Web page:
Cervical Disc Replacement
After about six months of chronic back pain, numbness, or weakness that is not helped by non-surgical treatment, you may be a good candidate for surgery. Disc replacement surgery is an option that involves removing a worn, degenerated disc and replacing it with an artificial disc.
Conditions Treated by Disc Replacement
At the Spine Hospital at Mount Sinai, we use disc replacement to treat both cervical and lumbar back pain.
The human spine consists of 24 small bones, called vertebrae, stacked on top of each other. Between each bone is a soft cushion, called a disc, which absorbs some of the pressure and keeps the bones from rubbing against each other. Each vertebra has a hole in the center, forming a hollow tube that houses the spinal cord and nerve roots.
Discs often bulge and collapse as we get older. This phenomenon, a slipped disc, is a herniated disc, or a bulging disc. When the hollow tube through the vertebrae becomes too narrow, a vertebra or disc may press against or pinch the spinal cord or nerves, causing pain, numbness, or weakness. Pinched nerves occur in the cervical spine, which consists of the seven vertebrae in the neck area, or in the lumbar spine, the five disks in your lower back.
When the pain comes from only one or two vertebrae, you may be a good candidate for disc replacement surgery. Your surgeon can advise you on the most appropriate course of treatment.
Disc replacement surgery is a relatively new alternative to traditional spine fusion. When Mount Sinai surgeons perform a disc replacement procedure, we exchange the diseased disc for an artificial disc made of a polyethylene core sandwiched between two layers of cobalt-chrome alloy. This artificial disc shifts the vertebrae above and below back into their normal positions, which stops them from pressing against the spinal cord and nerves, thereby decreasing or eliminating the symptoms. The procedure typically takes two to three hours.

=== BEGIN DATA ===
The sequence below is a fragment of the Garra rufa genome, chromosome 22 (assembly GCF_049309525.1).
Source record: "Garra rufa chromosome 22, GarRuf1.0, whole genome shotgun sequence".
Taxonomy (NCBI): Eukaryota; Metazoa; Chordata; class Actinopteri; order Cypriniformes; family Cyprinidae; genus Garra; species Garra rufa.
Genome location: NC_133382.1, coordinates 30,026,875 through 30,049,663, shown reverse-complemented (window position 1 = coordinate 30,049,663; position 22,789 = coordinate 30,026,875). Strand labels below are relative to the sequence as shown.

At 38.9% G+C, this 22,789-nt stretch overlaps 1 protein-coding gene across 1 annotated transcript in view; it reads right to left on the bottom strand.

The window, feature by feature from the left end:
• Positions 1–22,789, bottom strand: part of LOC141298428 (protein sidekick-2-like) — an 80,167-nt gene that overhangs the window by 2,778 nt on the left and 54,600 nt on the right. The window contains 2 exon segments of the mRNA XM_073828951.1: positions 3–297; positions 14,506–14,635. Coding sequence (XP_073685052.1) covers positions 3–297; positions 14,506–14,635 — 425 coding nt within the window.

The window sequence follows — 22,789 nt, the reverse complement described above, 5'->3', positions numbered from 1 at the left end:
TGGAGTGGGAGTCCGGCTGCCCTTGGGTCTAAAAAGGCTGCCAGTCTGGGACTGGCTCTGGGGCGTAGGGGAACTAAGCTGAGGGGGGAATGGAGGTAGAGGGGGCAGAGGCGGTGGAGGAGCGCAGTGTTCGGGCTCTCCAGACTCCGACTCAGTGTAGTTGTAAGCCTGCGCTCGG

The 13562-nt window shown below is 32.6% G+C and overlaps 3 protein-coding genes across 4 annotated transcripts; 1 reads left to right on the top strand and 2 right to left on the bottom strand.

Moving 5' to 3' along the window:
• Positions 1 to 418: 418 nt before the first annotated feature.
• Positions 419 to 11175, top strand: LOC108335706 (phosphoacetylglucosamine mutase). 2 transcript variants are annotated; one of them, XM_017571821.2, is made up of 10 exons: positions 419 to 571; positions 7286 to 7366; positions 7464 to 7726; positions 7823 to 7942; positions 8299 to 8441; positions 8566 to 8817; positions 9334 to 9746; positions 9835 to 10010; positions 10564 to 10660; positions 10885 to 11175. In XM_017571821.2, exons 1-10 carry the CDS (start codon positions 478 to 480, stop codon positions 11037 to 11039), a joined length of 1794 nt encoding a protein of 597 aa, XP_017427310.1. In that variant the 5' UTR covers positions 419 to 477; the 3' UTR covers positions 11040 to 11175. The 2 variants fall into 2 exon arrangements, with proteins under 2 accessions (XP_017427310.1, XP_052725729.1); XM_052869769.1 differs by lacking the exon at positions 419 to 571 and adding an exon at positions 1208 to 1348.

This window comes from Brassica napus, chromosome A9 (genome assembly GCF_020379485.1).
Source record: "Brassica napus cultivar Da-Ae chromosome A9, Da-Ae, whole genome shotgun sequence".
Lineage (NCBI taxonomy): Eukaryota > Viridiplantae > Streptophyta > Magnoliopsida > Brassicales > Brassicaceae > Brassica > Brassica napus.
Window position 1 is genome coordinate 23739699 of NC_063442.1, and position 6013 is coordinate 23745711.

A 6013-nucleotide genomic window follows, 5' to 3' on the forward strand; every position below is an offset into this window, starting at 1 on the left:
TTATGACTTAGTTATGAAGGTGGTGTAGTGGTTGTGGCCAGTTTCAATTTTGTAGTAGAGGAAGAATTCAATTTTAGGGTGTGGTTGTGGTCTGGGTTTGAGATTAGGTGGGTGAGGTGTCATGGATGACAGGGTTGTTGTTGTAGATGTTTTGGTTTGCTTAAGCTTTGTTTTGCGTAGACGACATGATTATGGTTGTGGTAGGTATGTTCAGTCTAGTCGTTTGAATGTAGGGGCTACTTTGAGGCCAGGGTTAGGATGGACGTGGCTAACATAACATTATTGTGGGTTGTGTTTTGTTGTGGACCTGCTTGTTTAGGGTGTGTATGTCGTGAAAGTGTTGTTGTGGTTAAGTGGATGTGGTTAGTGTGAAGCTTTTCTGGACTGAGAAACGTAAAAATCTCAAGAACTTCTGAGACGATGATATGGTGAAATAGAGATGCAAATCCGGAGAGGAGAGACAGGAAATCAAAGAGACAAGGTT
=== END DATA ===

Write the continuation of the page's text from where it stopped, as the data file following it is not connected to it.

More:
Studies have shown that lumbar disc replacement protects the spine from degeneration. In addition, unlike the older procedure of spinal fusion, both cervical and lumbar disc replacements preserve the spine’s flexibility.
Mount Sinai disc replacement patients spend at least one night in the hospital after the procedure, depending on the location of the disc replacement. Many lumbar disc replacement patients are in the hospital for two to four days. Both procedures offer a shorter recovery time than traditional spine fusion surgery.
Most lumbar disc replacement patients start to walk around the day after surgery. Cervical disc replacement patients may wear a soft or rigid head support after surgery. You will probably start physical therapy within a few weeks of the procedure and return to regular activity in four to six weeks.